Reformation Theology Blog
by Jonathan Dickinson
But God, who is rich in mercy, for his great love wherewith he loved us, even when we were dead in sins, hath quickened us together with Christ. By grace ye are saved. –Ephesians 2:4, 5
HAVING, understood from scripture, somewhat distinctly the considered the sad effects of our original apostasy…
…I am now led by the words before us, to take notice of the methods of our recovery from the misery, death, and ruin, which the fall has brought upon us. In the text we have,
In the decrees of the Council of Trent: Canons on Justification, Roman Catholics proclaim a curse (anathema) on anyone who affirms the loss of free will after the fall. In Canon 5, it declares:
"If anyone says that after the sin of Adam man's free will was lost and destroyed, or that it is a thing only in name, indeed a name without a reality, a fiction introduced into the Church by Satan, let him be anathema."
Thomas Brooks farewell address to his people is peculiarly adapted for usefulness. Brooks ends with giving his people some hints of advice, which he calls legacies, hoping they might be of use to them in the perusal when he had not the advantage of speaking to them in public.
1. Secure your saving interest in Christ. This is not a time for a man to be between hopes and fears. Take not up with an outward form, crying, "The Temple of the Lord."
2. Make Christ and Scripture the only foundation for your souls, and for faith to build upon.
Both moral and immoral people are alienated from God. God is offended by both. This may be counter-intuitive but moral people are lost because of their "goodness". Why? It is often the case that goodness keeps people from God. In fact many people avoid Jesus by avoiding sin because they are trying to become their own saviors ... attempting to justify themselves. But the gospel is neither moralism nor relativism so it is equally offensive to the moral and the irreligious. But Christ calls us to repent of both our good and bad works, for we have no righteousness of our own.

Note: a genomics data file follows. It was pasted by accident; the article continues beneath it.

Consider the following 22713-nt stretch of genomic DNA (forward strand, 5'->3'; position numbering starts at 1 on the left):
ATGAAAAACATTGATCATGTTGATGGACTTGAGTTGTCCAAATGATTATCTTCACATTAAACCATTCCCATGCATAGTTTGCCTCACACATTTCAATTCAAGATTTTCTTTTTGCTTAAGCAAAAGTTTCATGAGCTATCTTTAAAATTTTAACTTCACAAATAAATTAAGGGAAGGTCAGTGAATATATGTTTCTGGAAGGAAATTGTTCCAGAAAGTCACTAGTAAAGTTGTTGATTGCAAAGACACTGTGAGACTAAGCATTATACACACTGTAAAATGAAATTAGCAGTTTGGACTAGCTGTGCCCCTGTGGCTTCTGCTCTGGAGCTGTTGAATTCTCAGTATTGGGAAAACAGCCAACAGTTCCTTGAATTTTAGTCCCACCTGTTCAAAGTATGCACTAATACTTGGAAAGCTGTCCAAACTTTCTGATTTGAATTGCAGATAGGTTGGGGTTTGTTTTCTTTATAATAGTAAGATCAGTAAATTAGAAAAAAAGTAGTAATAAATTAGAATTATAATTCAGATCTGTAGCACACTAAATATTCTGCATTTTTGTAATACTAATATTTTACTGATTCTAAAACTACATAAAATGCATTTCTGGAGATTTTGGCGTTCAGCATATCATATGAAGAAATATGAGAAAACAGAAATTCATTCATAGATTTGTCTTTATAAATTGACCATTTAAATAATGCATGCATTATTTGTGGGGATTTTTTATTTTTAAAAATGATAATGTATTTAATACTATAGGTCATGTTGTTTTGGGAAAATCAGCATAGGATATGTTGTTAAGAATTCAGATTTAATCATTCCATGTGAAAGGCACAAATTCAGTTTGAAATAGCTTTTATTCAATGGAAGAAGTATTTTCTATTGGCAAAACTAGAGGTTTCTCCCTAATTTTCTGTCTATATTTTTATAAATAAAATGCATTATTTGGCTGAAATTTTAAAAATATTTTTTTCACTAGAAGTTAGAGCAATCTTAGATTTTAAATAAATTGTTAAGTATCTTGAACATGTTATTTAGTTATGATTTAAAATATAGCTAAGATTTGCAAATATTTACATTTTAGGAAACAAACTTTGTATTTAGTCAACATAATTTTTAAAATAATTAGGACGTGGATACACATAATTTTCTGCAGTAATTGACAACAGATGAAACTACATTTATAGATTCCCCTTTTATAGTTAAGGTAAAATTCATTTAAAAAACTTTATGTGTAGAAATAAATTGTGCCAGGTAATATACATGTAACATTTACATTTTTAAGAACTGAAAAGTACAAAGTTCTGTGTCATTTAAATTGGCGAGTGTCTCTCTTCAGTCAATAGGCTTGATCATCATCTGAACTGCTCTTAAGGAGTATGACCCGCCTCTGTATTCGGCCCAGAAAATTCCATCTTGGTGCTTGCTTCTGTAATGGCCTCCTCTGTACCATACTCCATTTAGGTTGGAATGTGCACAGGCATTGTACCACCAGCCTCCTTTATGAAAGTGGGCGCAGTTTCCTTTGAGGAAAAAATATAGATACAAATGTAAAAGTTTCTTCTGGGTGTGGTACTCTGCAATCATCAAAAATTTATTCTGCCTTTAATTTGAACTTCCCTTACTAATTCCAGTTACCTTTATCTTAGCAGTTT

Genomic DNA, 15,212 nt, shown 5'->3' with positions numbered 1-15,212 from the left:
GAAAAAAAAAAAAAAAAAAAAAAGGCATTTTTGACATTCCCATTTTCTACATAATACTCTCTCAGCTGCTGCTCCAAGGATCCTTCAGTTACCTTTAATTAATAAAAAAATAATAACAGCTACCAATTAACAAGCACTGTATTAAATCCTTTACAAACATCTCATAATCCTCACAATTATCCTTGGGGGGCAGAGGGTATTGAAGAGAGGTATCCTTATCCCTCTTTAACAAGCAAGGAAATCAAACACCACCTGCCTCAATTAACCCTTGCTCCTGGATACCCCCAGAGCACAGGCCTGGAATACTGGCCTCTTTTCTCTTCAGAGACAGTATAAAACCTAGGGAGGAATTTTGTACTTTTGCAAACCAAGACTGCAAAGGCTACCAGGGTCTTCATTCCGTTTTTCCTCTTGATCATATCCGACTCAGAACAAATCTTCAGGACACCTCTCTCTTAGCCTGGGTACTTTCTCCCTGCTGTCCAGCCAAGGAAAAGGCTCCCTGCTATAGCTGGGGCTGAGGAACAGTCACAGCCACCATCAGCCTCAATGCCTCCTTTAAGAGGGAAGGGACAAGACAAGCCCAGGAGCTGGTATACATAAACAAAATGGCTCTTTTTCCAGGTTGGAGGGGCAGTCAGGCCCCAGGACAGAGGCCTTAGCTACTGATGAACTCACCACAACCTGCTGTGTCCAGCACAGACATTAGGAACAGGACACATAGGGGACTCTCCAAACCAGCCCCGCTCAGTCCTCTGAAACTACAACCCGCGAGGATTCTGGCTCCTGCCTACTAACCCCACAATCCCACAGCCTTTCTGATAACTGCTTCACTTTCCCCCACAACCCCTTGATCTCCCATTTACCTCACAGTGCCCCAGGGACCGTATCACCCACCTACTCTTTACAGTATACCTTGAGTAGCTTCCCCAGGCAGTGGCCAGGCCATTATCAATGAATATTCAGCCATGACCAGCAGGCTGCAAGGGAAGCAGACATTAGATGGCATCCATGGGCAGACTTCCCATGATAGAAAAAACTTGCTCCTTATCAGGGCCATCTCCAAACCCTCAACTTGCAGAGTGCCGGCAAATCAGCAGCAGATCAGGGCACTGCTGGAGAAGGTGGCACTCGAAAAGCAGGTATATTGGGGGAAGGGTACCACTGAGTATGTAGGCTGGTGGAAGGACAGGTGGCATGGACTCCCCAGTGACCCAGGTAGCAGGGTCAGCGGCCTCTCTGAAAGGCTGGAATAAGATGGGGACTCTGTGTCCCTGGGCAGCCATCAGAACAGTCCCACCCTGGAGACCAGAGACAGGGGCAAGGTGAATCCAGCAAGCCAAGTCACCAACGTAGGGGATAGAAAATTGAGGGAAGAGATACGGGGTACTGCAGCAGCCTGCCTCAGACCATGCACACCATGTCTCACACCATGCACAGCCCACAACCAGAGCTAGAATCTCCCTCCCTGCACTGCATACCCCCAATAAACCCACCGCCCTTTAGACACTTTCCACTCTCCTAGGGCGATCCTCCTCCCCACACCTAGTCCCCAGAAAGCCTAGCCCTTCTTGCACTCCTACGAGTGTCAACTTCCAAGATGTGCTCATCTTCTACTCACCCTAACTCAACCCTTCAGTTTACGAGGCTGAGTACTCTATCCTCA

"The Spirit quickens [regenerates], the flesh counts for nothing...that is why I told you that no one can come to me unless the Father who sent me grants it." John 6:63, 65
In the same context Jesus declares, "All the Father gives me will come to me..." - John 6:37
"All", not some. All the Father gives the Son will come to Him. And the "giving" of the Father to the Son precedes their coming to faith in Him.
The words "grant" (v 65) and "give" (v 37) are the same Greek word.
“We must realize that the Reformation world view leads in the direction of government freedom. But the humanist world view with inevitable certainty leads in the direction of statism. This is so because humanists, having no god, must put something at the center, and it is inevitably society, government, or the state.” ― Francis A. Schaeffer
"Statism is the natural and ultimate enemy to Christianity because it involves a usurpation of the reign of God." R. C. Sproul
by Jim Elliff
You may disagree, but I believe biblical history and subsequent Christian history demonstrates that radical internal holiness, godly enthusiasm to follow Christ, and courageous truth-inspired faith in him regardless of the societal externals or the diffidence and even hatred of those around us, do more to accomplish the will of God in the world than the seating of any government over the people.